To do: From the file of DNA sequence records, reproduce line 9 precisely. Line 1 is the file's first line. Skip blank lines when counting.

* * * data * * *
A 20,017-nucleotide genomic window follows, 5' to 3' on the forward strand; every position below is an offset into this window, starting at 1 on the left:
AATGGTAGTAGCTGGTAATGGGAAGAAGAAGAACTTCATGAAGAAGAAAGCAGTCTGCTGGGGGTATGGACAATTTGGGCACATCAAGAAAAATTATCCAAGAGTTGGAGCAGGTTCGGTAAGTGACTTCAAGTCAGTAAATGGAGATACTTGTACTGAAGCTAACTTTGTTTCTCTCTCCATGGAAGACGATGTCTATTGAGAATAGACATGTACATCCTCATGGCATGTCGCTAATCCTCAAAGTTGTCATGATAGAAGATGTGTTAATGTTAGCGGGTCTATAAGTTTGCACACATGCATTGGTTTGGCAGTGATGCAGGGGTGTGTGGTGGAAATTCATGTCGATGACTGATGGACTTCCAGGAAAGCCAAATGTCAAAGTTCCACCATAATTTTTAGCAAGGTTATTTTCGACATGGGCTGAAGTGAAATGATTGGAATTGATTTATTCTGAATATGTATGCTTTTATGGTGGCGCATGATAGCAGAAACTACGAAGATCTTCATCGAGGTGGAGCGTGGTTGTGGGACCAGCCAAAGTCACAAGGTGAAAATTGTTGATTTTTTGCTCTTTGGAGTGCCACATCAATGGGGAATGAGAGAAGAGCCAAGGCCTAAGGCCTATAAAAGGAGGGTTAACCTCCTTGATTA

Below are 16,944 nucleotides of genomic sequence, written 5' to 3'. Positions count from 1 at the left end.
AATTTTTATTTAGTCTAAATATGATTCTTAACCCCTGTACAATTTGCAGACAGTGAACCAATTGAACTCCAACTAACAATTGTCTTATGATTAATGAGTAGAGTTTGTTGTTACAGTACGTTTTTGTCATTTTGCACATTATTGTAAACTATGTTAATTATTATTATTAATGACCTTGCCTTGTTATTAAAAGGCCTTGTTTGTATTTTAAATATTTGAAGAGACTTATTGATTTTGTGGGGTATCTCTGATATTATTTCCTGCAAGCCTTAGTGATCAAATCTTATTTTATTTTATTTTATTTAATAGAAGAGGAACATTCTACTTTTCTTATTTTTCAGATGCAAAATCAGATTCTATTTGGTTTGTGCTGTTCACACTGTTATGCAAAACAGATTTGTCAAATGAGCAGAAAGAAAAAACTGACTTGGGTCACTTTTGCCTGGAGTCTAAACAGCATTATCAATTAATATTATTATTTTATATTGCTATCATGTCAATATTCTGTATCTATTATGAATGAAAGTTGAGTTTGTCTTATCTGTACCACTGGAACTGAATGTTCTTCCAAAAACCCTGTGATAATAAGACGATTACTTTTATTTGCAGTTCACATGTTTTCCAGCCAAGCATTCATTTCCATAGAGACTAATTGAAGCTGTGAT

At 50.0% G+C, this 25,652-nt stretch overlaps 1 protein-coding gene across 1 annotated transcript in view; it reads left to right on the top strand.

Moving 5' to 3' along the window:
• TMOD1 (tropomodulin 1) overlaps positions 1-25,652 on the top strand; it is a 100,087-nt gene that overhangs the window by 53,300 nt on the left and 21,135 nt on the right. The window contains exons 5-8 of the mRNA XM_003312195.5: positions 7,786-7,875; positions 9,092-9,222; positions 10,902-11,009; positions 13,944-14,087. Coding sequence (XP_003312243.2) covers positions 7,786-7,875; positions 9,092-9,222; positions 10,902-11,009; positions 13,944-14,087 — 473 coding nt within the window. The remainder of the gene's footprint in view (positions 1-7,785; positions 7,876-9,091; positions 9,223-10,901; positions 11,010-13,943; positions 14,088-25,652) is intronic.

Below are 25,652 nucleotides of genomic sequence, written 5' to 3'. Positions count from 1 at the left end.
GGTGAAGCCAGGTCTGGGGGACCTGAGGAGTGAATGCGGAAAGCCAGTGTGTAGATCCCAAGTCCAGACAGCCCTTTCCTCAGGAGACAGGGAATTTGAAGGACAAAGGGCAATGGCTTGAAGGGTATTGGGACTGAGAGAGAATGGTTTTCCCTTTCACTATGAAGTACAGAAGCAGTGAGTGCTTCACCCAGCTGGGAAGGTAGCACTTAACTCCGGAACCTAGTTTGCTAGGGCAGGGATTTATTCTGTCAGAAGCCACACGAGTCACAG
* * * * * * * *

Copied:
GGTGAAGCCAGGTCTGGGGGACCTGAGGAGTGAATGCGGAAAGCCAGTGTGTAGATCCCAAGTCCAGACAGCCCTTTCCTCAGGAGACAGGGAATTTGAAGGACAAAGGGCAATGGCTTGAAGGGTATTGGGACTGAGAGAGAATGGTTTTCCCTTTCACTATGAAGTACAGAAGCAGTGAGTGCTTCACCCAGCTGGGAAGGTAGCACTTAACTCCGGAACCTAGTTTGCTAGGGCAGGGATTTATTCTGTCAGAAGCCACACGAGTCACAG